- Imago: Season 1, Episode 4 “Bounty”, Act 3
- Imago – S01E01 “Pilot Part 1” – Act I
- Imago – S01E01 “Pilot Part 1” – Act II
- Imago – S01E01 “Pilot Part 1” – Act III
- Imago – S01E02 “Pilot Part 2” – Act I
- Imago – S01E02 “Pilot Part 2” – Act II
- Imago – S01E02 “Pilot Part 2” – Act III
- Imago – S01E03 “Pilot Part 3” – Act I
- Imago – S01E03 “Pilot Part 3” – Act II
- Imago – S01E03 “Pilot Part 3” – Act III
- Imago – Season 1, Episode 4 “Bounty”, Act 1
- Imago – Season 1, Episode 4 “Bounty”, Act 2
Imago – S01E01 “Pilot Part 1” – Act II
The Dermitite wasn’t gentle about tossing Gable through the hatchway. The former High Commander hit the cold, tile floor and allowed himself to roll until he hit the small bank of storage lockers built into the opposite wall. By the time he got his senses about him again, the hatchway had closed and a digitized warble announced that it had sealed.
Once more thankful for the numbing he’d given himself with that tumbler full of purple, Gable ponderously got to his feet. Over his lifetime in space, he’d seen and studied thousands of ships, both inside and out. Instantly he recognized the interior he was standing in as the basic layout for a planetary descender; the basic escape pod for space stations and orbital maneuvering craft.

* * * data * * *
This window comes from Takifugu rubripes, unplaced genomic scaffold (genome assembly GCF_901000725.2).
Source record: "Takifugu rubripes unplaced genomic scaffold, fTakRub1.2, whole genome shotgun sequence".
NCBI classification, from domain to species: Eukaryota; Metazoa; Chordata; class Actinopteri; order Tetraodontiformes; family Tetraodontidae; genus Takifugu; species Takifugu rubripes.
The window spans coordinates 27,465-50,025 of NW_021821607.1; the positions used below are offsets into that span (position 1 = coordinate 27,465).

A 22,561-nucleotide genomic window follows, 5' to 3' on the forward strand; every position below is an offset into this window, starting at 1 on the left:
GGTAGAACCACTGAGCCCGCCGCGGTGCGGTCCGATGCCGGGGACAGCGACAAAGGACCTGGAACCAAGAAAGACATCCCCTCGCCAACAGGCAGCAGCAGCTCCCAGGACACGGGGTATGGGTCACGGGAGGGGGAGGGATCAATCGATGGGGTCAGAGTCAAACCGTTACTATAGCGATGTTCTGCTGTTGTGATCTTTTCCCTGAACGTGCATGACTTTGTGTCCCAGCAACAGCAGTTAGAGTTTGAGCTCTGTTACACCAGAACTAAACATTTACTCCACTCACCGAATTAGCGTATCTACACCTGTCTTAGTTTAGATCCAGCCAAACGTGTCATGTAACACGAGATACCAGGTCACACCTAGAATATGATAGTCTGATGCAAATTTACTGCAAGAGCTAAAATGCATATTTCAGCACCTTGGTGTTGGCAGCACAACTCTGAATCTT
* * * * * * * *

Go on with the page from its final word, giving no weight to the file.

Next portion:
It didn’t get more simple than a descender craft. Whereas interstellar ships carried lifeboats that had to sustain passengers for weeks while it broadcast a distress signal, descenders just made for the planet or moon their station orbited and initiated an automatic reentry sequence. It carried a few days’ supplies in case it landed somewhere remote, but that was it. No one expected to stay in space for more than a day in a descender.
At Gable’s back was the bank of lockers he’d run into. In front of him, was the hatchway. The rest of the ship was given over to flight chairs and the main console where an experienced pilot could override the automated reentry and anyone could run he comm system.
Saadis’s people had welded metal plates over the entire console as well of the hatch and environmental controls, anticipating Gable attempting to use his machine empathy.